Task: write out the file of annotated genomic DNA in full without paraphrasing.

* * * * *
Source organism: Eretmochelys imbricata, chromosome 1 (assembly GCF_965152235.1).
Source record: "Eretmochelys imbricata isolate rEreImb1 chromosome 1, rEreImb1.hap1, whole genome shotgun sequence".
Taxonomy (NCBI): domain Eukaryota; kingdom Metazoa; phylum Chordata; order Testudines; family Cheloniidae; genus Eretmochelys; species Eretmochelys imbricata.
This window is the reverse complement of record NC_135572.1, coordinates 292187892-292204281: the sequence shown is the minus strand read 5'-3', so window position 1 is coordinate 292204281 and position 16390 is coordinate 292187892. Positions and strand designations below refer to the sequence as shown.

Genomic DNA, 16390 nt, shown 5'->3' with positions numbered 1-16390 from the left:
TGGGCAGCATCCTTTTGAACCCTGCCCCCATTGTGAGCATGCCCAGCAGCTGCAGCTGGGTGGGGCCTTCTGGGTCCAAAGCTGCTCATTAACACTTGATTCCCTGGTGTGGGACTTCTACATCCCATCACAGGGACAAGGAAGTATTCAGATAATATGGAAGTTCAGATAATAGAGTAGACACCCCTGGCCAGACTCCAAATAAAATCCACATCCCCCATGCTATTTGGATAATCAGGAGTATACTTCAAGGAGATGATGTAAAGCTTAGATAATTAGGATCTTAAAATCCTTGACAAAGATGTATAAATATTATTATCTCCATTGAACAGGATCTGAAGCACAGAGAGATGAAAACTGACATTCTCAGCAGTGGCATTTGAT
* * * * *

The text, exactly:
Source organism: Eretmochelys imbricata, chromosome 1 (assembly GCF_965152235.1).
Source record: "Eretmochelys imbricata isolate rEreImb1 chromosome 1, rEreImb1.hap1, whole genome shotgun sequence".
Taxonomy (NCBI): domain Eukaryota; kingdom Metazoa; phylum Chordata; order Testudines; family Cheloniidae; genus Eretmochelys; species Eretmochelys imbricata.
This window is the reverse complement of record NC_135572.1, coordinates 292187892-292204281: the sequence shown is the minus strand read 5'-3', so window position 1 is coordinate 292204281 and position 16390 is coordinate 292187892. Positions and strand designations below refer to the sequence as shown.

Genomic DNA, 16390 nt, shown 5'->3' with positions numbered 1-16390 from the left:
TGGGCAGCATCCTTTTGAACCCTGCCCCCATTGTGAGCATGCCCAGCAGCTGCAGCTGGGTGGGGCCTTCTGGGTCCAAAGCTGCTCATTAACACTTGATTCCCTGGTGTGGGACTTCTACATCCCATCACAGGGACAAGGAAGTATTCAGATAATATGGAAGTTCAGATAATAGAGTAGACACCCCTGGCCAGACTCCAAATAAAATCCACATCCCCCATGCTATTTGGATAATCAGGAGTATACTTCAAGGAGATGATGTAAAGCTTAGATAATTAGGATCTTAAAATCCTTGACAAAGATGTATAAATATTATTATCTCCATTGAACAGGATCTGAAGCACAGAGAGATGAAAACTGACATTCTCAGCAGTGGCATTTGAT